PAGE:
• Identifying victims -- Our investigation team is active in identifying male, female and child victims of trafficking. We work from law enforcement referrals or pass information on to law enforcement.
  • Identifying perpetrators -- The same goes for traffickers. We work to find out who is exploiting people for profit and turn them in to officials.
  • Seizing assets from traffickers -- Once we identify a perpetrator and can prove trafficking is occuring, law enforcement follows through and uses the Anti-Money Laundering Office to seize the assets of traffickers. It takes money to make money in the business of trafficking. Recently, a case we were involved in had 463 million THB seized from offenders. That's money that won't be used to traffick other people. 
  • Recognizing the spectrum of exploitation -- We were the first in Thailand to bring a case of child begging as trafficking to trial. We have also worked on child pornography cases that have become trafficking cases. Vulnerable people are exploited at many points along a spectrum, and it's critical to be open to working all kinds of cases to be effective in identifying trafficking.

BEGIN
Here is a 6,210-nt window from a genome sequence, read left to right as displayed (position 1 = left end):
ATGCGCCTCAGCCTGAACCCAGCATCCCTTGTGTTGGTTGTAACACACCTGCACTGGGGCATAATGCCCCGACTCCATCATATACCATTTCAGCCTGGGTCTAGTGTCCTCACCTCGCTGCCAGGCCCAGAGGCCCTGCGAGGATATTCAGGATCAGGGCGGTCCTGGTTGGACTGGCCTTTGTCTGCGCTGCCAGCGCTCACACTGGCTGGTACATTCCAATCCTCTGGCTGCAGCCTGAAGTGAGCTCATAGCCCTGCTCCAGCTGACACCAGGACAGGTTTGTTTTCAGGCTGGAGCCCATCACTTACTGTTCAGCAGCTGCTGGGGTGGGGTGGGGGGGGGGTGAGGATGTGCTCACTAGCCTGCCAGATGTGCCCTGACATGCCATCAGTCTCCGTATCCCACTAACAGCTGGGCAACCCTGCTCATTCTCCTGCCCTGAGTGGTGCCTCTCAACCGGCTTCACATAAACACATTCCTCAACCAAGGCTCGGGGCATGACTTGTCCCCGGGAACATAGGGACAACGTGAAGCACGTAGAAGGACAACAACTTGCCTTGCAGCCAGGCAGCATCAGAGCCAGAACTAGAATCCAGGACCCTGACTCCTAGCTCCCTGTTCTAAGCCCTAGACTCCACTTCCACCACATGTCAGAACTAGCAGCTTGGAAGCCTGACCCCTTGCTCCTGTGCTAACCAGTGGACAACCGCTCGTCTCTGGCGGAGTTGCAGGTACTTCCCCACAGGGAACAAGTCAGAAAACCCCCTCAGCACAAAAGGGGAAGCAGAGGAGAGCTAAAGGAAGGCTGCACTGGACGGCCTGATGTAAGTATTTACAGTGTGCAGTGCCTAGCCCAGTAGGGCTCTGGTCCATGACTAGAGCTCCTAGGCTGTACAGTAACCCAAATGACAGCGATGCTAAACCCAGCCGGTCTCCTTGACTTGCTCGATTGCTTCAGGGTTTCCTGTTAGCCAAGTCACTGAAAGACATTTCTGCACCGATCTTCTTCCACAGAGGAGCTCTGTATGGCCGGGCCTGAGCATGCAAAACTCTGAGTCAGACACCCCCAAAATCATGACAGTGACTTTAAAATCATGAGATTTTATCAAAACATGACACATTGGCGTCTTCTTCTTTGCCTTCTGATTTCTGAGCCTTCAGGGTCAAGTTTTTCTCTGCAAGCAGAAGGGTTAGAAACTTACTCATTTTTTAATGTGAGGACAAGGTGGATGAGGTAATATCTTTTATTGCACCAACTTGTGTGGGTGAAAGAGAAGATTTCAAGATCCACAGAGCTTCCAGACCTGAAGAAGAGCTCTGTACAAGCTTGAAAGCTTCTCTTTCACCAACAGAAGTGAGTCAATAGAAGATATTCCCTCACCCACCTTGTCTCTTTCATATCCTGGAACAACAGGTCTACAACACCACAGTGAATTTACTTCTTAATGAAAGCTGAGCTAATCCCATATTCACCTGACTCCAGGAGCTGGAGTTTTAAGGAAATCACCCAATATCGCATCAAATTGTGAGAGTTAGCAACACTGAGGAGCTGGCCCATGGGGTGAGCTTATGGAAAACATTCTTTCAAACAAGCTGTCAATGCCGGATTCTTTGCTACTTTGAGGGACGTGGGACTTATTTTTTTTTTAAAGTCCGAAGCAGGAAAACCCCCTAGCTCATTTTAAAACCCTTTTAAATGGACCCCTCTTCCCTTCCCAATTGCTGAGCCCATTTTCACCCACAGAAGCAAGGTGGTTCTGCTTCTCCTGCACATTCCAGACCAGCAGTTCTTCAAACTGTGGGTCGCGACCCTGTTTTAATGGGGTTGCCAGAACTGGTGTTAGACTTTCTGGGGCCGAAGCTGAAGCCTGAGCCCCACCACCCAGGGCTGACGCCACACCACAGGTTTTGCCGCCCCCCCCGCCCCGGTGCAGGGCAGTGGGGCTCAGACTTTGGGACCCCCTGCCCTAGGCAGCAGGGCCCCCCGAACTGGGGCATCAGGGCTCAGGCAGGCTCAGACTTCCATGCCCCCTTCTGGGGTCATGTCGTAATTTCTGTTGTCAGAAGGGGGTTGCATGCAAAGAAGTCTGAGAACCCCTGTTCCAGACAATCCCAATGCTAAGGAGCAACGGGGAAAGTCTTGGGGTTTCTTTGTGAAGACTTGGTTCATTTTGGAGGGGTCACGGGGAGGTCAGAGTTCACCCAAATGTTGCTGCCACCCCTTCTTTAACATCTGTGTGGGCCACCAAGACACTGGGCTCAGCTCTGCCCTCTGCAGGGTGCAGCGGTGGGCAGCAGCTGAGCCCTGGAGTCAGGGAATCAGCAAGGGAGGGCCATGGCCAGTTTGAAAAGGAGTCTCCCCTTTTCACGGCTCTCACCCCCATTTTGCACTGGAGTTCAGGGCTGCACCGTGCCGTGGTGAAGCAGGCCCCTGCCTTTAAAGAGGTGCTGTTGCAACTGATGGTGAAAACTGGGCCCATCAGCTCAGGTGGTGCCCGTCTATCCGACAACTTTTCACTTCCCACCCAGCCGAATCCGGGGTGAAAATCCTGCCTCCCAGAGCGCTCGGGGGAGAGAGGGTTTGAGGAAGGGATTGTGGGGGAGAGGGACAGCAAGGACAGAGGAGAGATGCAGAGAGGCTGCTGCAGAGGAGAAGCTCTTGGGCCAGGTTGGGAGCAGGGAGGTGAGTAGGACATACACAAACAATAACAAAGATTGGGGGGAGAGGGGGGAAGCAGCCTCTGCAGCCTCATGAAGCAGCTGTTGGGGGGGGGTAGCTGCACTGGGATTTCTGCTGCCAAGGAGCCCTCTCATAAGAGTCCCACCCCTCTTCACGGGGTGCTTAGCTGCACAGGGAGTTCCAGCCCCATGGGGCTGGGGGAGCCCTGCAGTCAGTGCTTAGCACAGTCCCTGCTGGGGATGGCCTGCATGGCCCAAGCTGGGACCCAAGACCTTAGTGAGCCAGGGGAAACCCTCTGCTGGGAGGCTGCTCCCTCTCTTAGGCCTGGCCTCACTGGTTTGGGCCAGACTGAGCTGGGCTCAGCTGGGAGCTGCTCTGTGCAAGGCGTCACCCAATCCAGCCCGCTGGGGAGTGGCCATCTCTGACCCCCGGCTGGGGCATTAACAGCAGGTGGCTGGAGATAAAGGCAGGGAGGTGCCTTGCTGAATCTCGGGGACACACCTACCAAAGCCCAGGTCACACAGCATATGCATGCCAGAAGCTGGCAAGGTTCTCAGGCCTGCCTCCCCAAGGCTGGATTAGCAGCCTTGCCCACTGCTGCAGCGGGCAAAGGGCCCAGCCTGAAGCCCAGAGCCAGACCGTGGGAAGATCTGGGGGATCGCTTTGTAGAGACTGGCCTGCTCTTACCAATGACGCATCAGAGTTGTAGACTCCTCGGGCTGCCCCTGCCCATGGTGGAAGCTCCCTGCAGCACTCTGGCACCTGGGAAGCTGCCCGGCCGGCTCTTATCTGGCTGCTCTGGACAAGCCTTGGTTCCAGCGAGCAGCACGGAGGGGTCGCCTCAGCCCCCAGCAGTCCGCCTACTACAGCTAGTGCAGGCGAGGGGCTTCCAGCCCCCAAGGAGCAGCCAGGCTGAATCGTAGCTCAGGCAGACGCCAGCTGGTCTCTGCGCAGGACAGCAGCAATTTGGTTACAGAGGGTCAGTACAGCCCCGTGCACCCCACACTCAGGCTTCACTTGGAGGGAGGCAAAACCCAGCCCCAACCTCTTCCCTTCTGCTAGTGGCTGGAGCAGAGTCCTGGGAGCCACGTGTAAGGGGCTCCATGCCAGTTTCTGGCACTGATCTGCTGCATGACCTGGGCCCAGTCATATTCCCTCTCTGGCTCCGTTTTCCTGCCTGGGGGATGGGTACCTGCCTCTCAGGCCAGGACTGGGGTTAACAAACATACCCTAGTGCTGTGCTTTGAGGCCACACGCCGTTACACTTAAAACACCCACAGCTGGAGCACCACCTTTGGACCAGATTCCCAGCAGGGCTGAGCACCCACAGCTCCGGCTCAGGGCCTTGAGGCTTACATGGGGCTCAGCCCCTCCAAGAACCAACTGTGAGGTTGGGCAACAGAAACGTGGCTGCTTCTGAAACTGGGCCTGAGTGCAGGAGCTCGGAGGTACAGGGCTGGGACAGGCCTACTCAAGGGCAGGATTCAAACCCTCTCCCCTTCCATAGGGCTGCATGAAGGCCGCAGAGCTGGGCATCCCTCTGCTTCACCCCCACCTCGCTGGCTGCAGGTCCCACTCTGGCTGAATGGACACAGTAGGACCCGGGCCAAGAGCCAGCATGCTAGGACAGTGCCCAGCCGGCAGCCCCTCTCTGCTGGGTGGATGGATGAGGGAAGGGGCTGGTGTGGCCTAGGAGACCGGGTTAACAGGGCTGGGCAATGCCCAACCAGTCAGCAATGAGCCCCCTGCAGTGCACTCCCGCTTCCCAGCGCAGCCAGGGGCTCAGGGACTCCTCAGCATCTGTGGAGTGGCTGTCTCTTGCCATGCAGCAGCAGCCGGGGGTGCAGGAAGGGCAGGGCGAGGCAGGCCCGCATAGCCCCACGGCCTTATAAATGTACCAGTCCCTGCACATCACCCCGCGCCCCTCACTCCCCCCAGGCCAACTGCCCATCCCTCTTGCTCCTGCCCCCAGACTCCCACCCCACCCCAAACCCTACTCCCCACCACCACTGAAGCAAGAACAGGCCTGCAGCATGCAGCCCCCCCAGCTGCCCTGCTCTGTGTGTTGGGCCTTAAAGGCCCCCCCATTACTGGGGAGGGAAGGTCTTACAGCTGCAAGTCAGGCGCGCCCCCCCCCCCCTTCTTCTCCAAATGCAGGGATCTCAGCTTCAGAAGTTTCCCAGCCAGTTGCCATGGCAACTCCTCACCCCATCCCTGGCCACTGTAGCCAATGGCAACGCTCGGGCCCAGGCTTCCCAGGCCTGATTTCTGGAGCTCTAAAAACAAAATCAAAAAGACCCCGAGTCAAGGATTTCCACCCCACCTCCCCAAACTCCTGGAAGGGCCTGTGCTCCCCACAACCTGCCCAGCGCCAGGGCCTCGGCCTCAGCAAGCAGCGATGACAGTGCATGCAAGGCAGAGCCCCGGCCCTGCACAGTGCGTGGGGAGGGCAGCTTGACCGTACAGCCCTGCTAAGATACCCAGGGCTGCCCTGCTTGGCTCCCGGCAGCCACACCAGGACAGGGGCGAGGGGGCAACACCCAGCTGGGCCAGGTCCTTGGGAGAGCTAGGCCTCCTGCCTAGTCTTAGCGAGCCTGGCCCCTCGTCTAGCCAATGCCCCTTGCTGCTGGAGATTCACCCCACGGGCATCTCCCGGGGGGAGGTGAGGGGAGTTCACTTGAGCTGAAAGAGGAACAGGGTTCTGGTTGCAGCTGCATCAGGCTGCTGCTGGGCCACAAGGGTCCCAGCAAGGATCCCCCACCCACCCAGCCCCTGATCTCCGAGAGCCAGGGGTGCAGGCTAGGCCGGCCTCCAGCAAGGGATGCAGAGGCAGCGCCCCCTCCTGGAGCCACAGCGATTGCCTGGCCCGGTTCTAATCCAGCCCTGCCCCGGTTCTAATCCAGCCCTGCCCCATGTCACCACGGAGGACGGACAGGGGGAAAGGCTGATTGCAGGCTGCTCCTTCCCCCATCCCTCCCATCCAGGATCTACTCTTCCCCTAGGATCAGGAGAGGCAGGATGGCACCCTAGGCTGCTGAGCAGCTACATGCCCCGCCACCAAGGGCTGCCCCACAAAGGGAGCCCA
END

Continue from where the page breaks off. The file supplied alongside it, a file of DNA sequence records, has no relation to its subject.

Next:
• Partnering with law enforcement -- We exist to support existing structures of law enforcement and the judiciary. Work done outside of these is bound to be less effective and possibly even illegal. 
  • Judicial advocacy -- Our legal team is actively educating judges and other attorneys on the reality of trafficking and what the lives of survivors are like. Our lawyer Pik said, "The anti-trafficking law is very new. Especially behind the scenes, what victims' lives are like. I hope my experience can change judicial perspective on victims. They are not 'bad girls.' I let them know what kind of trauma the victims have." 
  • Victim compensation -- Our attorney sues for compensation on behalf of victims of exploitation. All of this money goes directly to the victims.